CHAIR: Hanna Ollila, Institute for Molecular Medicine Finland
Matti Jantunen, Finnish Institute of Health and Welfare - Finland overview
Olli Vapalahti, University of Helsinki - The rise and fall of SARS-CoV2 lineages and variants, Finland
Hanna Ollila, Institute for Molecular Medicine Finland - Understanding risk factors for chronic fatigue syndrome and longCOVID
CHAIR: Kári Stefánsson, deCODE genetics
Kári Stefánsson, deCODE genetics - Iceland overview
Páll Melsted, deCODE genetics - The value of sequencing all SARS-CoV-2 samples
Hilma Holm, deCODE genetics - Long-term health consequences of SARS-CoV-2 infection
CHAIR: Camilla Stoltenberg, Norwegian Institute of Public Health
Camilla Stoltenberg, Norwegian Institute of Public Health - Norway overview
Arnoldo Frigessi, University of Oslo - The past and future of modelling
Atle Fretheim, Norwegian Institute of Public Health - Research on the effect of public health interventions
CHAIR: Tove Fall, Uppsala University
Anders Tegnell, Public Health Agency of Sweden - Sweden Overview
Jonas Björk, Lund University - Impact of the winter holiday 2020 on the early phase of the pandemic in Europe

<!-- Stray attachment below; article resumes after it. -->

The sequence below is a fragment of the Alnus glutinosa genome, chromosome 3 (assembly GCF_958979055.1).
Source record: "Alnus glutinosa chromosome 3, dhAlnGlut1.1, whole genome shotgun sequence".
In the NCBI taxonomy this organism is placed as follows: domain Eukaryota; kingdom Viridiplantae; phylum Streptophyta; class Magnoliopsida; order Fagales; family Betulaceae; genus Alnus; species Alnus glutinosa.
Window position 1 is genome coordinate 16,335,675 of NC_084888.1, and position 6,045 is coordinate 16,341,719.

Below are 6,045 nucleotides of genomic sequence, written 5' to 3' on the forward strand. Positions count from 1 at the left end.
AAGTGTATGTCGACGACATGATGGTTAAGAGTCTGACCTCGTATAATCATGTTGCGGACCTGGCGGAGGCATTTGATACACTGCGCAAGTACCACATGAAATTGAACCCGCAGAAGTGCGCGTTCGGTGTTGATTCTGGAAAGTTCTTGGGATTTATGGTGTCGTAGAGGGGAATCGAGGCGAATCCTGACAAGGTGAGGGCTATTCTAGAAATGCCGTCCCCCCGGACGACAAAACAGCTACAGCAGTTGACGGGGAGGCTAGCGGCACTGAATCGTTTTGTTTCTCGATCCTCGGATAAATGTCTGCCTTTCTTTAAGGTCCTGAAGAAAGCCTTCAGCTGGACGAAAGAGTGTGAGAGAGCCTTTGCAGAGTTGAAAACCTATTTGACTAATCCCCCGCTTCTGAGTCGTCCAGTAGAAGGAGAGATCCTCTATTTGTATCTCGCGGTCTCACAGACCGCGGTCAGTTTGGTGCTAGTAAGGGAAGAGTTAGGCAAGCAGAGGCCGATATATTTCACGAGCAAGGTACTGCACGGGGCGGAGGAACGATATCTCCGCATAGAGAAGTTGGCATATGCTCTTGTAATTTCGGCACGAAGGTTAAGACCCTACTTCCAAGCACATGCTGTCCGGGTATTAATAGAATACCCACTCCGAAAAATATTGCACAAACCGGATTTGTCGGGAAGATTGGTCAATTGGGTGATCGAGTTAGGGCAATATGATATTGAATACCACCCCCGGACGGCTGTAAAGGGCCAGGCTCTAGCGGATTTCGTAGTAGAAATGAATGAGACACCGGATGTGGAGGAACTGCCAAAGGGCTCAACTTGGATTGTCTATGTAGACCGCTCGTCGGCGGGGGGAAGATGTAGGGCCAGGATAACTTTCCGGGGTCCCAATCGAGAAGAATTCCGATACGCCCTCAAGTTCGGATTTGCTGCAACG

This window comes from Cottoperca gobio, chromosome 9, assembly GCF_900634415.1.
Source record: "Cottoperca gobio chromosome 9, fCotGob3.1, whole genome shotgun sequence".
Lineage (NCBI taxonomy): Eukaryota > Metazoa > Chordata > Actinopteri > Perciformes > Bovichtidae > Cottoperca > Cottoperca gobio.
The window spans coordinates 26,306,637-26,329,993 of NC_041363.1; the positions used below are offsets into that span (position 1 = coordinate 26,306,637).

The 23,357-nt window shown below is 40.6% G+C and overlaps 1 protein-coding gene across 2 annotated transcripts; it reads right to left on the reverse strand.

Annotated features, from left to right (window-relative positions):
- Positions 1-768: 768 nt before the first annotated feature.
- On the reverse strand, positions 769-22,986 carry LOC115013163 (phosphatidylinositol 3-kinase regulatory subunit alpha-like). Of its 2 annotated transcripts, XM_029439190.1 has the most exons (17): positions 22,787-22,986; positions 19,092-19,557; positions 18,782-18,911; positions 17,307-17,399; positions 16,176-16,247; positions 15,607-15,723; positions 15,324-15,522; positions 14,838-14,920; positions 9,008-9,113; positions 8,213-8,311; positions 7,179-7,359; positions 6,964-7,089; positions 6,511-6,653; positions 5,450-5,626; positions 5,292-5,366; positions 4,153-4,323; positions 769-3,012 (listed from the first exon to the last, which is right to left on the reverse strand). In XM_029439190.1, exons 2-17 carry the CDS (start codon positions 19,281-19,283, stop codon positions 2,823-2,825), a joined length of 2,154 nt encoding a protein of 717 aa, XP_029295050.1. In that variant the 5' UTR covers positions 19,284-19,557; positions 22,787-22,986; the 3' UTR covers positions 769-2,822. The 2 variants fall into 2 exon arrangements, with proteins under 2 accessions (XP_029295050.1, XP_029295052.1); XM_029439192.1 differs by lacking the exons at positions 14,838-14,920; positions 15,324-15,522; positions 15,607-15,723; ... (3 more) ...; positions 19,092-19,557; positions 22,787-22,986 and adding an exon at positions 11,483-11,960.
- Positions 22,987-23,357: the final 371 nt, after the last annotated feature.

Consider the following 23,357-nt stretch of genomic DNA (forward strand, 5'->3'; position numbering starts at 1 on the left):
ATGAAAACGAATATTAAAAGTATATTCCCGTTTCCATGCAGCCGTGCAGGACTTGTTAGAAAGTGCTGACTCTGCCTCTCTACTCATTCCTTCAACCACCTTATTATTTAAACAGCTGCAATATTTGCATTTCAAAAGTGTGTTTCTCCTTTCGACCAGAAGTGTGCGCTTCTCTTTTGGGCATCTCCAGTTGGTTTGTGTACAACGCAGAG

Mia Phillipson, SciLifeLab - A comprehensive Covid-19 research program and pandemic laboratory preparedness – experiences from SciLifeLab, a national life science research infrastructure in Sweden
Short Presentations from Submitted Abstracts
Tomoko Nakanishi, McGill University
Age-dependent impact of the major common genetic risk factor for COVID-19 on severity and mortality
Li Lu, University of Oslo
Mental distress before and during the COVID-19 pandemic: latent class trajectory analyses from the Norwegian MoBa cohort
Panel and Q&A with Audience
Cross-country lessons, next steps, and future collaboration
Henrik Ullum, Statens Serum Institut
Krista Fischer, Estonian Genome Center
Matti Jantunen, Finnish Institute of Health and Welfare
Kári Stefánsson, deCODE genetics
Camilla Stoltenberg, Norwegian Institute of Public Health
Anders Tegnell, Public Health Agency of Sweden
Camilla Stoltenberg, Norwegian Institute of Public Health, Co-chair of the Organizing/Scientific committee
Kári Stefánsson, President, NSHG-PM, Co-chair of the Organizing/Scientific committee
Poster presenters will be asked to be in their respective e-poster rooms for interaction with the audience.